Sparks are flying----

Discussion in 'FAQs' started by XavierJ123, Jan 7, 2005.

  1. XavierJ123

    XavierJ123 Member

    When I returned home from work yesterday, my 4 year old grandchildren, (God love them?) had derailed by HO train on my wife's Christmas Village layout. My wife warned me not to try to run the train as it was derailed. Well, after putting the little HO Bachman Southern 0-6-0 back on the tracks it wouldn't move/budge/go/forward/backward, not even after a little nudge--which sometimes helps. I disassembled the engine on my basement work bench and inspected everything. Everything seemed okay; no broken or miss-aligned pieces. I thought maybe it had fallen off the table. So I did the WD 40 trick as it seemed the wheels/motor wouldn't turn. I reassembled the engine and tried it on the track again. Wallah ! It worked----but it was like the Fourth of July---you can see sparks flying where the engine wheels meet the track and it squeaks around some curved track. My daughter suggested oiling the engine joints and letting it sit on a paper towel overnight so the excess oil can drain on the paper towel and not on the track. Tell me. What are you thinking ! :cry:​
  2. Gary Pfeil

    Gary Pfeil Active Member

    Is it possible a tender truck got turned around 180 degrees? If it is making intermittant contact that would result in a short.
  3. XavierJ123

    XavierJ123 Member

    What's a tender truck? And how to I know which tender truck got turned around 180 degrees and how do I get it back???Sorry I am stupid?
  4. Gary Pfeil

    Gary Pfeil Active Member

    First of all, I'm not familiar with the loco, if it is a tank type, forget what I said. If it has a tender, a truck is a set of wheels which turns. There would be two trucks. Some locos use one truck to pick up power from one rail, and the other truck to pick up power from the other rail. Some locos use both trucks to pick up power from just one rail. Still others don't pick up power at all. Look at the bottom of the truck and see if there are bronze wipers contacting either the axles or backside of the wheels. If on the axle, the wheels on one side of the axle will have a plastic bushing to insulate it from that wheel(rail). Some tenders allow the truck to swivel around and around. So it is possible the wrong side is picking up power, causing an intermittant short ( a constant short if contact is good). Someone else here may be familiar with this particular loco and be able to give specific guidance.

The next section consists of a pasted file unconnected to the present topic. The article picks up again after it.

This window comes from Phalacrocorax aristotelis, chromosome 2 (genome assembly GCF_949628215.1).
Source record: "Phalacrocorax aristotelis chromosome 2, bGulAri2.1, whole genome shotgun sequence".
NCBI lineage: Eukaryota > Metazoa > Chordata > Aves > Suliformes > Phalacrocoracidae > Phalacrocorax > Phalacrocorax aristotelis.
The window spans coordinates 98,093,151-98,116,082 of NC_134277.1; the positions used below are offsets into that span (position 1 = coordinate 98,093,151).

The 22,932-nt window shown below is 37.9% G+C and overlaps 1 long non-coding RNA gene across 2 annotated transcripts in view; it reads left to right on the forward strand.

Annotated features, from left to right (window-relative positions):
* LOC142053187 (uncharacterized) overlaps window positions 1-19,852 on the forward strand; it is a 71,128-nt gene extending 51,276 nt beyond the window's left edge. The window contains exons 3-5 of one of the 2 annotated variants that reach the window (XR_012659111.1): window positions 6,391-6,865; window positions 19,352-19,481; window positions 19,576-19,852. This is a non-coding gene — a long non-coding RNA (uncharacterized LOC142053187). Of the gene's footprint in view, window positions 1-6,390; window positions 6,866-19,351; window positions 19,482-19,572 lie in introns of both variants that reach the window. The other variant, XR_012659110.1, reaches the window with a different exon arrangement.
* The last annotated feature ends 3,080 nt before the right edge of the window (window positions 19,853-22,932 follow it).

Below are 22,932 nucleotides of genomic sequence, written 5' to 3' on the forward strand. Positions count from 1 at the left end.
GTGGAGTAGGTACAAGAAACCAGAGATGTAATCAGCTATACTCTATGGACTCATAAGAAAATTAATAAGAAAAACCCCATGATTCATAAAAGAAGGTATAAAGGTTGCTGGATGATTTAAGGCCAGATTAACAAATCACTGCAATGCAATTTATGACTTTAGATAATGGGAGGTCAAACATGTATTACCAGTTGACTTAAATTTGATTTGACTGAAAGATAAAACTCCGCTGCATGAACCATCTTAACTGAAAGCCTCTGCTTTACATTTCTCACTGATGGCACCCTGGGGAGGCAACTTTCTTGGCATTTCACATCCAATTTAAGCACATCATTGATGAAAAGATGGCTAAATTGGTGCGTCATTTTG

5. dhutch

    dhutch Member

    Yeah, if i had to guess somethink has got twisted/bent and thats whats sparking/squeking, no the wheels
  6. jon-monon

    jon-monon Active Member

    Not stupid, just new...

    The tender carries the water and coal (or oil, or wood, or even sugar cane stalks) for the loco. Usually it's permantly attached. Not all loco's have tenders, as they have a water tank on the loco itself, which is why it's called a tank loco in that case. It's the rectangular, sometimes sloped back (for visibility), usually black box looking car right behind the loco. Clear as mud? :D

    You can see tenders behind many of hte loco's at this site, as well as the tank loco's:

    Oh, and welcome to the gauge.
  7. Pitchwife

    Pitchwife Dreamer

    There are two words that should never be used together, WD-40 and electronics. They are mutually exclusive of each other. :D :D Oh well, live and learn, we all have to do it. :D :D
  8. XavierJ123

    XavierJ123 Member

    Well, this is the second time I disassembled the little Bachman 0-6-0 engine and it looks like I'm in trouble now. I lifted all six wheels off the bottom of the engine and the little piston rods came out with them. I was checking to see if the alignment was turned around 180 degrees as suggested. Boy those wheels turn every which way. Now I don't even know if I am reinstalling them right side up and after two days of trying, I am unable to install the little piston rods. This is probably the wrong nominclature but maybe you can make heads or tails out of the description. I don't have another engine like it to compare it too, so I have decided to return the engine to Bachman for repair and let an expert do it. It might be cheaper just to buy a new engine. I don't know. I get so discouraged with the hobby when children ruin my dream. I am ready to give up again as I did back in 1973.
  9. jetrock

    jetrock Member

    But did you check the tender? The suggestion above was to see if the trucks on the TENDER were turned around--not the drivers on the engine.

    And the WD-40 was a bad idea.

    No offense, but children didn't ruin your dream--a lack of skill may be the problem. But that's okay--you can learn the necessary skills, and it sounds like at least one of your grandchildren (the granddaughter who suggested oiling it) has some problem-solving skills. Maybe she can help.
  10. XavierJ123

    XavierJ123 Member

    Sparks are still flying ????